President Trump told ABC News's George Stephanopoulos in an Oval Office interview that he might not call the FBI if foreign governments offered damaging information against his rivals in the upcoming 2020 election.
While initially suggesting it would be absurd to call the FBI instead of taking the information, Trump said "I think maybe you do both," adding "I think you might want to listen, there isn’t anything wrong with listening."
"If somebody called from a country, Norway, [and said] ‘we have information on your opponent' -- oh, I think I’d want to hear it."
Trump also pushed back on the notion that opposition research provided by a foreign government would be considered election interference - saying "It’s not an interference, they have information -- I think I’d take it," adding "If I thought there was something wrong, I’d go maybe to the FBI -- if I thought there was something wrong."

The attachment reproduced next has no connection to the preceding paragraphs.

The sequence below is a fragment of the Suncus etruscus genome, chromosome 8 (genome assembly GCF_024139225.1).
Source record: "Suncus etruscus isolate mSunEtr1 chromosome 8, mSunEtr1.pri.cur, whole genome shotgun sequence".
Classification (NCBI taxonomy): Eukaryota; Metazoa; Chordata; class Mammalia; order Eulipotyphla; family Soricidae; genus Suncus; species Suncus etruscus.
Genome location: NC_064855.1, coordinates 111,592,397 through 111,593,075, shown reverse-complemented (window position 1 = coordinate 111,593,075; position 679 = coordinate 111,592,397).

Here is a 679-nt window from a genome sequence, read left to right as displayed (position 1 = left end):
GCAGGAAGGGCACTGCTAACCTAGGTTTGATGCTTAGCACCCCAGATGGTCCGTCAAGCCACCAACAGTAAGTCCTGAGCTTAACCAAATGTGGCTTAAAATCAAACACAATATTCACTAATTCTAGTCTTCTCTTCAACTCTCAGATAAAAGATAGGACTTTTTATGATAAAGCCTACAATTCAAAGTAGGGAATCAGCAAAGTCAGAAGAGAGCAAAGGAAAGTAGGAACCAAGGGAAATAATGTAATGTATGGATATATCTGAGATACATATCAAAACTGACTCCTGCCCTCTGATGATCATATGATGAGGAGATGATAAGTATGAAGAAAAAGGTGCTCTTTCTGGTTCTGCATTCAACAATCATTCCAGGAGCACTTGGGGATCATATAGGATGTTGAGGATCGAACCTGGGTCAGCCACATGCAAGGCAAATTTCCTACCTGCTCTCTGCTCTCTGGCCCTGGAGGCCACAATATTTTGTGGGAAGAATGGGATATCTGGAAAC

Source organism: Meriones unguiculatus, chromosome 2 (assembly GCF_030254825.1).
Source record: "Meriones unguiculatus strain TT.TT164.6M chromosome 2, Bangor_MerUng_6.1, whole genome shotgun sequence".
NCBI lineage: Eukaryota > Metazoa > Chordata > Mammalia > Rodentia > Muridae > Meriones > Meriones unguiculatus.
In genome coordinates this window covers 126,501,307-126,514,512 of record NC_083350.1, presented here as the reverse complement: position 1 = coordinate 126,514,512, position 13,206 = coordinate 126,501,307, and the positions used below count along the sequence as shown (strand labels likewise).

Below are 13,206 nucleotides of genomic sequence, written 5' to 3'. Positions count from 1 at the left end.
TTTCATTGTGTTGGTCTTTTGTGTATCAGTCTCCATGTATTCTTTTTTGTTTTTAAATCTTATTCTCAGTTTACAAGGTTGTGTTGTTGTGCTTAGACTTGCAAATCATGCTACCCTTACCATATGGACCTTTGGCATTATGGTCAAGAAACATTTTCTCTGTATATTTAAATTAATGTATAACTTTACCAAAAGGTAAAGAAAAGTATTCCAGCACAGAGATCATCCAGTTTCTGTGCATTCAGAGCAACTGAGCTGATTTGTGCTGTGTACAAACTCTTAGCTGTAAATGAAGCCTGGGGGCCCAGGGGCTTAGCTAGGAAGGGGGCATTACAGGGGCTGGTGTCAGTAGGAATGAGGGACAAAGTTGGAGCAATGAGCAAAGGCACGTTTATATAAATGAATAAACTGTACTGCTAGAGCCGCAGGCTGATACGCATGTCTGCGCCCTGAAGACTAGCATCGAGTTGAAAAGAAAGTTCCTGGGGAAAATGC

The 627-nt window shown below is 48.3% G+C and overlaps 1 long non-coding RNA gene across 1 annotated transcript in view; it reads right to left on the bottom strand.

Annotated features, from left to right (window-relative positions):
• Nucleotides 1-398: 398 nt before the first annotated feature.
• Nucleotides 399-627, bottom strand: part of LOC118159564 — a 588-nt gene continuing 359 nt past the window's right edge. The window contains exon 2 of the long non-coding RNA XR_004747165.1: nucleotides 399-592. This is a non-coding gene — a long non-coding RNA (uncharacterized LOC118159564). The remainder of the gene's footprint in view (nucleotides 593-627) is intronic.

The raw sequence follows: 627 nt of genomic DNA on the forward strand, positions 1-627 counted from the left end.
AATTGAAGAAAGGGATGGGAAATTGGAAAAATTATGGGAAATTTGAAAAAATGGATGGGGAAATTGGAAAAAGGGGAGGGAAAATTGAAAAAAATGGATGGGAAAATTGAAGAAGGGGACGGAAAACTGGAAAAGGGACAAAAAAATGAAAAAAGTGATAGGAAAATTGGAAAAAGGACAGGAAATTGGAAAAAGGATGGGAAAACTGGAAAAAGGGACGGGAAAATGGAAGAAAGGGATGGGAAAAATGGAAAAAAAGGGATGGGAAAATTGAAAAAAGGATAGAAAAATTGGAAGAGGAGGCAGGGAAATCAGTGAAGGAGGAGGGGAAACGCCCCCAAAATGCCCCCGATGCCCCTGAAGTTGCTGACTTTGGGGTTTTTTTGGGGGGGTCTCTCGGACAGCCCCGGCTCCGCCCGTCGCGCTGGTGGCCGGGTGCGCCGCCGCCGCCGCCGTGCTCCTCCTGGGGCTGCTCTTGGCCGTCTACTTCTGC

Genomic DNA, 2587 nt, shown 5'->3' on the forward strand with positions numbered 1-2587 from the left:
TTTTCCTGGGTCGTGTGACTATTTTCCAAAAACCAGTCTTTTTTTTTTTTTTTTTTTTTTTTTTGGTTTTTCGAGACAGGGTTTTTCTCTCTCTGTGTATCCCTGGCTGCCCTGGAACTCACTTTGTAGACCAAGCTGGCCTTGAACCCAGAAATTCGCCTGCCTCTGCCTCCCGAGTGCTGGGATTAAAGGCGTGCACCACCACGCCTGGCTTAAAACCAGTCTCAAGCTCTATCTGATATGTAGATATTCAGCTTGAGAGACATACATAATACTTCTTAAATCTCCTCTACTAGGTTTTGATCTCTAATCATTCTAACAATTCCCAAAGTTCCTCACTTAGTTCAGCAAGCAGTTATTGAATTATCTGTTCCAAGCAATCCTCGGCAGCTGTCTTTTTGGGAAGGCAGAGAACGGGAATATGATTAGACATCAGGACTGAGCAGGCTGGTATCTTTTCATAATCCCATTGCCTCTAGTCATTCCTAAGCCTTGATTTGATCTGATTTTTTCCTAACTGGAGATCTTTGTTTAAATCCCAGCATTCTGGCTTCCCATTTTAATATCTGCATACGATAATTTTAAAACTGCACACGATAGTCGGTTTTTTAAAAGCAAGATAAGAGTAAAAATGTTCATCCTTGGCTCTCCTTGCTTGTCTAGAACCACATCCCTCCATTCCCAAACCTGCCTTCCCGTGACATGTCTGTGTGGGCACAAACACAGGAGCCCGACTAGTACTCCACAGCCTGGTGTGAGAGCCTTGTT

President Trump lamented the attention on his son, Donald Trump Jr., for his role in the now-infamous Trump Tower meeting in June 2016. Stephanopoulos asked whether Trump Jr. should have taken the Russians’ offer for “dirt” on then-candidate Hillary Clinton to the FBI.
“Somebody comes up and says, ‘hey, I have information on your opponent,’ do you call the FBI?” Trump responded.
“I’ll tell you what, I've seen a lot of things over my life. I don't think in my whole life I’ve ever called the FBI. In my whole life. You don’t call the FBI. You throw somebody out of your office, you do whatever you do,” Trump continued. “Oh, give me a break – life doesn’t work that way.” -ABC News
When Stephanopoulos pointed out that FBI Director Christopher Wray said that a candidate should call the FBI in regards to foreign-sourced oppo-research, Trump said: "The FBI director is wrong, because frankly it doesn’t happen like that in life," adding "Now maybe it will start happening, maybe today you’d think differently."
Trump then claimed that "if you go talk honestly to Congressmen, they all do it, they always have," adding "That's the way it is, it's called oppo-research."